NEW YORK (Reuters) - Oil prices fell on Thursday after sources said OPEC may raise output from July if Venezuelan and Iranian supplies fall further and prices keep rallying.
Rising U.S. crude stockpiles also dragged U.S. futures down by more than $1 a barrel. West Texas Intermediate (WTI) crude fell $1.03 to settle at $63.58 a barrel.
Global benchmark Brent settled at $70.83 a barrel, down 90 cents.
“Now there is a suggestion that OPEC may surprise us and raise production pre-emptively if we get a price spike,” said Phil Flynn, an analyst at Price Futures Group in Chicago.
The Organization of the Petroleum Exporting Countries may raise oil output from July if Venezuelan and Iranian supply drops further and prices keep rallying, because extending production cuts with Russia and other allies could overtighten the market, sources familiar with the matter said.
Venezuelan crude production has dropped below 1 million barrels per day (bpd) due to U.S. sanctions, the International Energy Agency said on Thursday, even below the 960,000 bpd OPEC reported on Wednesday.
Iranian supply could fall further after May if, as many expect, Washington tightens its sanctions against Tehran.
OPEC and its allies led by Russia are due to meet in Vienna on June 25-26 to set their policy.
Overall output from OPEC, which has agreed with allies to withhold 1.2 million bpd of crude from the market since the start of 2019, fell 550,000 bpd in March to 30.1 million bpd, the IEA said.
The agency, which coordinates the energy policies of developed nations, saw oil stocks in industrialised countries fall in February by 21.7 million barrels, putting inventories 16 million barrels above their five-year average.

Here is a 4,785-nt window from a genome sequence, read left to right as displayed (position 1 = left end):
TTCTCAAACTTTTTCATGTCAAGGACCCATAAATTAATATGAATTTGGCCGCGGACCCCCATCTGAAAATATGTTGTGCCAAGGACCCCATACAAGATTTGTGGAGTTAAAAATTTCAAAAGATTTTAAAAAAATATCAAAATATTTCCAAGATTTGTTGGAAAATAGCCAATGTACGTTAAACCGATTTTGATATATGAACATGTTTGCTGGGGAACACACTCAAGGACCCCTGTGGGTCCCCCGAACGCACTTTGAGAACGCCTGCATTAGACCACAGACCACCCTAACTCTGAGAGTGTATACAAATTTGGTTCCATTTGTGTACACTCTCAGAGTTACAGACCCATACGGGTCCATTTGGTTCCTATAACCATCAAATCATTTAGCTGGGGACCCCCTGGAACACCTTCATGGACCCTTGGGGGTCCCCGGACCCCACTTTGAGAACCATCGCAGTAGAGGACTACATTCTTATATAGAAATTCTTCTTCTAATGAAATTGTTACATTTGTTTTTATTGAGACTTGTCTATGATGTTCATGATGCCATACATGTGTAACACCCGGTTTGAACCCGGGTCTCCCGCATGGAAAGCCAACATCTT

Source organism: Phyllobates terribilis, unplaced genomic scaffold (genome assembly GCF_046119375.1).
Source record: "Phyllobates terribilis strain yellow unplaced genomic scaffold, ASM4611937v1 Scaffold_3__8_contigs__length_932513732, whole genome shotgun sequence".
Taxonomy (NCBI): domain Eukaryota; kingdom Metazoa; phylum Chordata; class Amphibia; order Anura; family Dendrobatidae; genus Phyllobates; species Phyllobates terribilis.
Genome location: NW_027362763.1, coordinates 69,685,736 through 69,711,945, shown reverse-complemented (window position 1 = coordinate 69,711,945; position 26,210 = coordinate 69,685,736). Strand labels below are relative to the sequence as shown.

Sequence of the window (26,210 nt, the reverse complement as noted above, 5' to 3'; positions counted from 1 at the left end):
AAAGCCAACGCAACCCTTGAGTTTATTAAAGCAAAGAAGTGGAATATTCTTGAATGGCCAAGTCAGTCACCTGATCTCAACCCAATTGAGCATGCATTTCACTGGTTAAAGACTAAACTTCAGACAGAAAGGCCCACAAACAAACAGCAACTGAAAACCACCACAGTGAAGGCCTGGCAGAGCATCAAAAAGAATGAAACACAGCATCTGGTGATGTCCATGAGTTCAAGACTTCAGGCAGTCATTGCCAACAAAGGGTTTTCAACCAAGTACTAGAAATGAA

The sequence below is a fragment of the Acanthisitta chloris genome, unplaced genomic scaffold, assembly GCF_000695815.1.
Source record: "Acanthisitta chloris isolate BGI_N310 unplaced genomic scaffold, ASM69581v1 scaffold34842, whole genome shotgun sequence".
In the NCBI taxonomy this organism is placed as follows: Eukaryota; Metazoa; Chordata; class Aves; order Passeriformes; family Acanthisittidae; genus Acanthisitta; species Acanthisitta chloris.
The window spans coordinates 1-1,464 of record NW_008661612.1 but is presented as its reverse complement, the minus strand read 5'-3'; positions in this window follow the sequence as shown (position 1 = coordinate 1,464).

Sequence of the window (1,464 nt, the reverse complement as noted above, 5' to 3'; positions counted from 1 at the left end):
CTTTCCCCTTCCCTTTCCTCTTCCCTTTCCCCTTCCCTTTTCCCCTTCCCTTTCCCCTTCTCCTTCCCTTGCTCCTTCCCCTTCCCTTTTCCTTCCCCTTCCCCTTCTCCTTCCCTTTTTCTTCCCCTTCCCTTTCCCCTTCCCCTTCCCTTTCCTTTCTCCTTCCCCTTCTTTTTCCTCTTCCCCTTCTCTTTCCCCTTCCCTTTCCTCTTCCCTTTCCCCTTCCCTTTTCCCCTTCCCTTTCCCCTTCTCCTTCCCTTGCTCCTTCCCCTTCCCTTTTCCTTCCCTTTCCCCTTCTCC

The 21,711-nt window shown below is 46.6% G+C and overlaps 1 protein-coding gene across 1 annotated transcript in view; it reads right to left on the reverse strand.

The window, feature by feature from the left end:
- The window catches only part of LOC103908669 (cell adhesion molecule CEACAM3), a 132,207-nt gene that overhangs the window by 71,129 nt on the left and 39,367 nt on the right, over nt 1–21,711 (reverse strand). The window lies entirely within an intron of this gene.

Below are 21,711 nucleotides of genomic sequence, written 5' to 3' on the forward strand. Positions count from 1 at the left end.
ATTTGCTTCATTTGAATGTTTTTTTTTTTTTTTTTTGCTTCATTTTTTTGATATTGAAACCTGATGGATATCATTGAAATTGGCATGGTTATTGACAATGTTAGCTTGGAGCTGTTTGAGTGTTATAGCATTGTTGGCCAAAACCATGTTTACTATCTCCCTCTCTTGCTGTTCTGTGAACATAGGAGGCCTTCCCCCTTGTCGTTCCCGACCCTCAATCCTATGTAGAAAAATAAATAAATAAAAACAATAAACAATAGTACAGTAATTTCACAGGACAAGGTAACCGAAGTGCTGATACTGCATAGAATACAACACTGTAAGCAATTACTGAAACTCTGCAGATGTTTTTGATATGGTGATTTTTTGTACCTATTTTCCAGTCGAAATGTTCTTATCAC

For a graphic on U.S. oil output, storage & drilling, click tmsnrt.rs/2HYHA19
Market concerns that OPEC could increase output compounded worries that U.S. crude production is rising.
U.S. crude inventories surged by 7 million barrels to a 17-month high of 456.6 million barrels last week, the Energy Information Administration said on Wednesday.
U.S. crude oil production remained at a record 12.2 million bpd, making the United States the world’s biggest oil producer ahead of Russia and Saudi Arabia.
The surging production and regional refinery outages have depressed prices of cash grades, putting more pressure on U.S. crude, said Bob Yawger, director of energy futures at Mizuho in New York.
U.S. West Texas Intermediate crude at Midland on Thursday traded at the biggest discount to futures in almost four months after Phillips 66 closed a unit for maintenance at its Borger, Texas refinery, adding to a backlog of barrels as production climbs.
Selling accelerated Thursday morning as U.S. crude dropped below $63.71 a barrel, a technically significant level at which some funds had stops in place, triggering automatic sales, Yawger said.
For a graphic on Venezuelan oil output, click tmsnrt.rs/2IcnfW8
Additional reporting by Ahmad Ghaddar in London and Henning Gloystein in Singapore; Editing by Marguerita Choy, Kirsten Donovan and Richard Chang